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Sleep Apnea Cured?

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LaLaPorte +0 points · 3 months ago Original Poster

Due to the Philips Respironics Dream Station recall, I have stopped using my CPAP machine until my Air Sense 10 replacement arrives.

When I was diagnosed with sleep apnea (AHI = 16.7) last year I was a perpetual mouth breather due to environmental allergies and nasal congestion.

Over the past year I have retrained myself and revolutionized my life in the following ways:

  1. I trained my mouth to mew 24/7 unconsciously (tongue resting on the roof of my mouth, even when I wake up in the morning).
  2. I trained myself to nasal breathe 24/7.
  3. I perform nasal sinus rinses daily.
  4. I cover my mouth/lips with micropore tape while sleeping.

Now that I no longer use my CPAP machine that got recalled, I have noticed that I am sleeping well and feeling refreshed without it.

Is it possible that I have cured my sleep apnea by retraining my breathing habits?

Is having an additional sleep study performed the only way to confirm this, or could I set my CPAP machine to a really low pressure and see if apnea events remain unremarkable?

Thanks!

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Sierra +0 points · 3 months ago Sleep Patron

Setting your CPAP to the minimum 4 cm pressure will give you some indication of where you stand. But, the real test is a sleep study. The home sleep study should be sufficient.

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LaLaPorte +0 points · 3 months ago Original Poster

Awesome thank you very much.

Just out of curiosity, what motivates your attentiveness/activity on this forum?

Your input is invaluable and greatly appreciated.

I myself have realized how underappreciated/underdiagnosed sleep apnea is, and do my best to pay forward all that I have learned to those in my life.

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Sierra +0 points · 3 months ago Sleep Patron

I find that coming here and answering a few questions motivates me to stay up to date in the field of apnea.

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LaLaPorte +0 points · 3 months ago Original Poster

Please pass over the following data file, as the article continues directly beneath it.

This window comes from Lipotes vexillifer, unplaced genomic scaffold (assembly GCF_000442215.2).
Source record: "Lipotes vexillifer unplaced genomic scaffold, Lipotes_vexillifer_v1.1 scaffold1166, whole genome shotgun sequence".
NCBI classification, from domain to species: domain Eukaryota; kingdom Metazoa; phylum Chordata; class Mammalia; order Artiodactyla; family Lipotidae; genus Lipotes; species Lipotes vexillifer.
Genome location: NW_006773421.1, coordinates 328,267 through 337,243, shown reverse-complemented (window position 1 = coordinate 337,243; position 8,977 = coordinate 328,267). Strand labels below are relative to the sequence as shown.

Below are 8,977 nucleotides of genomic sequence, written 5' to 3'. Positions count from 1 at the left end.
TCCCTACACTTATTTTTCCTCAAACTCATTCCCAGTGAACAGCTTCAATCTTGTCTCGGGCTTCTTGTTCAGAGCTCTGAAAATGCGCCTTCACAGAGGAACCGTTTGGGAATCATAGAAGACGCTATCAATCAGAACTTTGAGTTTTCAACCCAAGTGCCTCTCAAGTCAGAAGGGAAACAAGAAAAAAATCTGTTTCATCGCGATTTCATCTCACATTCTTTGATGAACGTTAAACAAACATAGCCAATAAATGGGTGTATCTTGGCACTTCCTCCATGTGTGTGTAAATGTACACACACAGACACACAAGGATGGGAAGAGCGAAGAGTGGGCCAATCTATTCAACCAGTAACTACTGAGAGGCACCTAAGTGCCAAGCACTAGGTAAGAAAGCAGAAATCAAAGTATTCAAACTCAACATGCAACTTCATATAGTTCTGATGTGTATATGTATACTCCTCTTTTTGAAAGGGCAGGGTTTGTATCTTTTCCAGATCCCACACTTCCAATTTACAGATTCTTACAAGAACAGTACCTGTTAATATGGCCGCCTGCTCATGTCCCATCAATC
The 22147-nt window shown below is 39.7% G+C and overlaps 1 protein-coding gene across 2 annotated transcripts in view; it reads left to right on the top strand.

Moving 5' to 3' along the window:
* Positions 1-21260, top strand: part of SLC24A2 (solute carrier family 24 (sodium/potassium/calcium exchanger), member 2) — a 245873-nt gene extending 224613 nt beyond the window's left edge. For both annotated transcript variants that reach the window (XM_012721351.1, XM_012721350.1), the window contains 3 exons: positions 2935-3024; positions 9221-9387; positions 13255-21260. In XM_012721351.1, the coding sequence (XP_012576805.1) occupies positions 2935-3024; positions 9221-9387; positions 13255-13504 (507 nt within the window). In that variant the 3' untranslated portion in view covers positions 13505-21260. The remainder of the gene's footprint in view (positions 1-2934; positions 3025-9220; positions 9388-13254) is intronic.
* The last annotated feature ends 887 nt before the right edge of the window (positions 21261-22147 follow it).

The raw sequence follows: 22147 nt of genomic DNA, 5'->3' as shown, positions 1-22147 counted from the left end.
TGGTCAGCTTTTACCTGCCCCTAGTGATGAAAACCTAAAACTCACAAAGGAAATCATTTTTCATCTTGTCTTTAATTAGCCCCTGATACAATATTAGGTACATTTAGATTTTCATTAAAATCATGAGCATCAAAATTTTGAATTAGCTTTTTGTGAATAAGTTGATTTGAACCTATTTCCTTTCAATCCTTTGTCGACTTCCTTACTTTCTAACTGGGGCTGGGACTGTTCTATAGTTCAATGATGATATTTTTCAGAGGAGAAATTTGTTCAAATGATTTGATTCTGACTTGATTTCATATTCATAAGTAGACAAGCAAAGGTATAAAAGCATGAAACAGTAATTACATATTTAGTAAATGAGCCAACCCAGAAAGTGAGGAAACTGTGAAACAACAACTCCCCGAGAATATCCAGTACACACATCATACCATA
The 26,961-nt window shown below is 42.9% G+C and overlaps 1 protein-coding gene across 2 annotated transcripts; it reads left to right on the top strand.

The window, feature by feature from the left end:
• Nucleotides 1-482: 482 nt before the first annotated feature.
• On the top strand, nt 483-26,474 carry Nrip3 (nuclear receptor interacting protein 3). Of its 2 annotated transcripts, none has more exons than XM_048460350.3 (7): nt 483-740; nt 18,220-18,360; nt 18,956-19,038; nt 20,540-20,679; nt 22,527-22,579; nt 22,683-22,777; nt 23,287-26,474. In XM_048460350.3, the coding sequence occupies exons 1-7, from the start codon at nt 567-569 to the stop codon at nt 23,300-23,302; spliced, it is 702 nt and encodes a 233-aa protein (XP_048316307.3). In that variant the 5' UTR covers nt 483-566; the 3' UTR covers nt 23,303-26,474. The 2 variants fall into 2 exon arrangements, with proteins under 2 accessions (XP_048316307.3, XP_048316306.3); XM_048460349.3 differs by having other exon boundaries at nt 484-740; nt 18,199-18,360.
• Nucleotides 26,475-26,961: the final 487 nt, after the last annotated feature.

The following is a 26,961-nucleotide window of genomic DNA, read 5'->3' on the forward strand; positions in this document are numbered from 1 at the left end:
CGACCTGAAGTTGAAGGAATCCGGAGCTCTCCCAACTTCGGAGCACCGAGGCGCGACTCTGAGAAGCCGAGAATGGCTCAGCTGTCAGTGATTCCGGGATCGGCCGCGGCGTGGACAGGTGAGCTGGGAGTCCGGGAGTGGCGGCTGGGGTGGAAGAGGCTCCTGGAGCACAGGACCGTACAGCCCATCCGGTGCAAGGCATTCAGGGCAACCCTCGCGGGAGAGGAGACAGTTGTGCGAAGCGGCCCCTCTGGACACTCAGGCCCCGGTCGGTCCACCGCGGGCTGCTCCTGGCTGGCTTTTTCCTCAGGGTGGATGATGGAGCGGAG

Makes sense.

So normally, with a fixed pressure of 9.5, my AHI is 1.0 even.

Last night, I set my fixed pressure to the lowest setting, 4.0, and my AHI came back at 4.4.

So somehow I am still having events in spite of all of the relearning/training I have undergone in terms of my breathing habits/posture.

Isn't <5.0 considered normal according to the literature?

Either way, it's still suboptimal.

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Sierra +0 points · 3 months ago Sleep Patron

Yes, the industry accepted apnea threshold is an AHI of 5. But, most achieve a level well below that. With my most recent settings my average is 0.8, and my wife's is about 0.6.

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LaLaPorte +0 points · 3 months ago Original Poster

So if I were to take a sleep study tonight and it came back with an AHI of 4.4, would the accurate/appropriate statements/conclusions be that:

  1. I do not meet the clinical criteria to be diagnosed with sleep apnea.

  2. In spite of my sleep study not supporting an actual diagnosis, I do experience hourly episodes of apnea.

?

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CharmingSalmonSeaLion1510 +0 points · about 1 month ago

There have been a LOT of debates spanning many years about that “AHI of 5” standard for treatment.
It’s a complicated and important issue and I will shortly start a new thread elsewhere on this on that subject. To some extent, it is a matter of what the insurers are willing to reimburse. But there are those who will tell you that a single apnea, if it lasts long enough, can do a lot of damage, especially if you are someone who desaturates badly.

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Sierra -1 point · about 1 month ago Sleep Patron

The NHS in the UK does not prescribe a CPAP until you are over 15 for AHI. In short they do not treat "mild" apnea.

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